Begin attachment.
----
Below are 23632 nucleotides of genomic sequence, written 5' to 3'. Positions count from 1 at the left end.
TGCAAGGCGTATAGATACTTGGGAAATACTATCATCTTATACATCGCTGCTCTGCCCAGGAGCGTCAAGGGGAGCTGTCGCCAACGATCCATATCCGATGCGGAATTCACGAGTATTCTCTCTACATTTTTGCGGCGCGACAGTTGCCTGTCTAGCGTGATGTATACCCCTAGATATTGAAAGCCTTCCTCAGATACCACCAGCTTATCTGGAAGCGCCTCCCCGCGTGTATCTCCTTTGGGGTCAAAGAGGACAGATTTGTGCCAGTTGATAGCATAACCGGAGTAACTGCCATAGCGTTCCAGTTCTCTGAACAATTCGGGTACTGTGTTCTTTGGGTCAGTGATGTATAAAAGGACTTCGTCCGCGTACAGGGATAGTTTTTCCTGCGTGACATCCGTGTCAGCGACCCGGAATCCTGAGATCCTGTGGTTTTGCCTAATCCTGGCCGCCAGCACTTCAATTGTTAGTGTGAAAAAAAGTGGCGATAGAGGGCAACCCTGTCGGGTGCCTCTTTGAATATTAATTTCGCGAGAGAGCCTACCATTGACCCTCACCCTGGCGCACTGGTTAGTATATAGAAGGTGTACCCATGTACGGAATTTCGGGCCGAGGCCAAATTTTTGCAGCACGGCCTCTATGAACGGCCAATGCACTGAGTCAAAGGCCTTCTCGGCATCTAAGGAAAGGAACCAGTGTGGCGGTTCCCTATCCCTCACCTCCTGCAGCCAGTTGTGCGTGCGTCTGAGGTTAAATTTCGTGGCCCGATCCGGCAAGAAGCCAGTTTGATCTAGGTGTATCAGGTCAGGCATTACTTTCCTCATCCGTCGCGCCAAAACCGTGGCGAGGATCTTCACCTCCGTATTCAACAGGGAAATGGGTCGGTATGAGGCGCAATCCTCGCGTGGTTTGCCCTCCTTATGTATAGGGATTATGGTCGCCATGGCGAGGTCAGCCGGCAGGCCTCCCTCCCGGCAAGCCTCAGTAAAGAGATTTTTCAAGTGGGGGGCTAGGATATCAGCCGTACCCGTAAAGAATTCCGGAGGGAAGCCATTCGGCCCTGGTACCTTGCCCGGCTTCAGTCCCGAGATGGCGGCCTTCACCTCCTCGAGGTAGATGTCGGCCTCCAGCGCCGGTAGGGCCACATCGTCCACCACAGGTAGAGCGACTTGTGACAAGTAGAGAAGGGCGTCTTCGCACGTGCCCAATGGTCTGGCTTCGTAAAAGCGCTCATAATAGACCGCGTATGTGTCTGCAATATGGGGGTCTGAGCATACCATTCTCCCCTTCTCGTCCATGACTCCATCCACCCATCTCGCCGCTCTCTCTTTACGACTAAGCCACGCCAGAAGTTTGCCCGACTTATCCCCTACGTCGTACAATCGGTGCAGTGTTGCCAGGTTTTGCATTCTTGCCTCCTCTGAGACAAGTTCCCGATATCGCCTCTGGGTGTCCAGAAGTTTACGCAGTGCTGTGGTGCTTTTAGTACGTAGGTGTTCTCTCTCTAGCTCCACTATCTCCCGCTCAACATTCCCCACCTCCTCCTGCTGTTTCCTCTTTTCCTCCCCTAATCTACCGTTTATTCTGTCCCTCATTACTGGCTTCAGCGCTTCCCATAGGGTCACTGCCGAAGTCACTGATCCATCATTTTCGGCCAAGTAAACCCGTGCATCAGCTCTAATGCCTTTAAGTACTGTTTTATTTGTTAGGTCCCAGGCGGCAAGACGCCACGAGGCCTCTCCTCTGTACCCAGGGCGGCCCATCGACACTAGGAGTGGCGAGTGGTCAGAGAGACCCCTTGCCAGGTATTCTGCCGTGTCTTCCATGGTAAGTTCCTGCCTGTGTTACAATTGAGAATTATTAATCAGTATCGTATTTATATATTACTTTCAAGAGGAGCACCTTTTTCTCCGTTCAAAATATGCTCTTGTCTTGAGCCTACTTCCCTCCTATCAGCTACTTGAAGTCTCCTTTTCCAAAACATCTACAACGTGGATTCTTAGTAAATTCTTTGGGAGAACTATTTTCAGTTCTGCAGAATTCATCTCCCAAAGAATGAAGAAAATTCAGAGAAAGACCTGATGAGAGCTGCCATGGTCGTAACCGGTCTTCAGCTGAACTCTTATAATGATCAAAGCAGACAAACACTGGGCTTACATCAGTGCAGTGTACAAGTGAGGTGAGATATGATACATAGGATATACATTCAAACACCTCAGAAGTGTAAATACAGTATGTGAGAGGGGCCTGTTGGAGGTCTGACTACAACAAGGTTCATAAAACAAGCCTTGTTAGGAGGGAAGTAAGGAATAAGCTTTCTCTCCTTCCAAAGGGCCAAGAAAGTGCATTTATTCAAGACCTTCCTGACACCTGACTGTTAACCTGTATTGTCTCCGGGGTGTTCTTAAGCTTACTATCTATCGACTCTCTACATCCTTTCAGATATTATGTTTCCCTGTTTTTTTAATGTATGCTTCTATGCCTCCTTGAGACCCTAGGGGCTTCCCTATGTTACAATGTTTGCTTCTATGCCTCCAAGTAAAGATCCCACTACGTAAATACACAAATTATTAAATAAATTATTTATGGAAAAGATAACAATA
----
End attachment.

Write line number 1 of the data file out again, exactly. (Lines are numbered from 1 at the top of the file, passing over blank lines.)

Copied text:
Below are 23632 nucleotides of genomic sequence, written 5' to 3'. Positions count from 1 at the left end.